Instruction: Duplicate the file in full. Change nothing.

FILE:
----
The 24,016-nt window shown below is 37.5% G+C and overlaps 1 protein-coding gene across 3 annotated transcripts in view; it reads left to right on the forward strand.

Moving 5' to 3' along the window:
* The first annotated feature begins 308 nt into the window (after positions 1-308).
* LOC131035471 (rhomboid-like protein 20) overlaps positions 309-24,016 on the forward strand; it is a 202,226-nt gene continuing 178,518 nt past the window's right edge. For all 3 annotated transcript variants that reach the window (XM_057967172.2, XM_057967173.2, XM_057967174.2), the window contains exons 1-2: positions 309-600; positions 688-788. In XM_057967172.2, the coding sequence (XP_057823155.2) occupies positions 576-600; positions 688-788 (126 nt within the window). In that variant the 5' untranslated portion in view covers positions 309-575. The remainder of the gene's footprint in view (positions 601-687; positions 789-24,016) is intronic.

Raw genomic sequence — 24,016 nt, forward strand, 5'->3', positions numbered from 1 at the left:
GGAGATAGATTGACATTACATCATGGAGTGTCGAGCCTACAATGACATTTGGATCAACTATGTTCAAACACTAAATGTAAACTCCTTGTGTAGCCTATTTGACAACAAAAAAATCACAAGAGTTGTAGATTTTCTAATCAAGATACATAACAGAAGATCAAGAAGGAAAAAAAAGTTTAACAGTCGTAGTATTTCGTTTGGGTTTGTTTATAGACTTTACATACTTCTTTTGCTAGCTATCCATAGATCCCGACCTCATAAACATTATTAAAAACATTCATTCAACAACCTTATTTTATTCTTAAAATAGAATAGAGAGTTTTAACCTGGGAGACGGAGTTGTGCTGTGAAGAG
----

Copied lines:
The 24,016-nt window shown below is 37.5% G+C and overlaps 1 protein-coding gene across 3 annotated transcripts in view; it reads left to right on the forward strand.

Moving 5' to 3' along the window:
* The first annotated feature begins 308 nt into the window (after positions 1-308).
* LOC131035471 (rhomboid-like protein 20) overlaps positions 309-24,016 on the forward strand; it is a 202,226-nt gene continuing 178,518 nt past the window's right edge. For all 3 annotated transcript variants that reach the window (XM_057967172.2, XM_057967173.2, XM_057967174.2), the window contains exons 1-2: positions 309-600; positions 688-788. In XM_057967172.2, the coding sequence (XP_057823155.2) occupies positions 576-600; positions 688-788 (126 nt within the window). In that variant the 5' untranslated portion in view covers positions 309-575. The remainder of the gene's footprint in view (positions 601-687; positions 789-24,016) is intronic.

Raw genomic sequence — 24,016 nt, forward strand, 5'->3', positions numbered from 1 at the left:
GGAGATAGATTGACATTACATCATGGAGTGTCGAGCCTACAATGACATTTGGATCAACTATGTTCAAACACTAAATGTAAACTCCTTGTGTAGCCTATTTGACAACAAAAAAATCACAAGAGTTGTAGATTTTCTAATCAAGATACATAACAGAAGATCAAGAAGGAAAAAAAAGTTTAACAGTCGTAGTATTTCGTTTGGGTTTGTTTATAGACTTTACATACTTCTTTTGCTAGCTATCCATAGATCCCGACCTCATAAACATTATTAAAAACATTCATTCAACAACCTTATTTTATTCTTAAAATAGAATAGAGAGTTTTAACCTGGGAGACGGAGTTGTGCTGTGAAGAG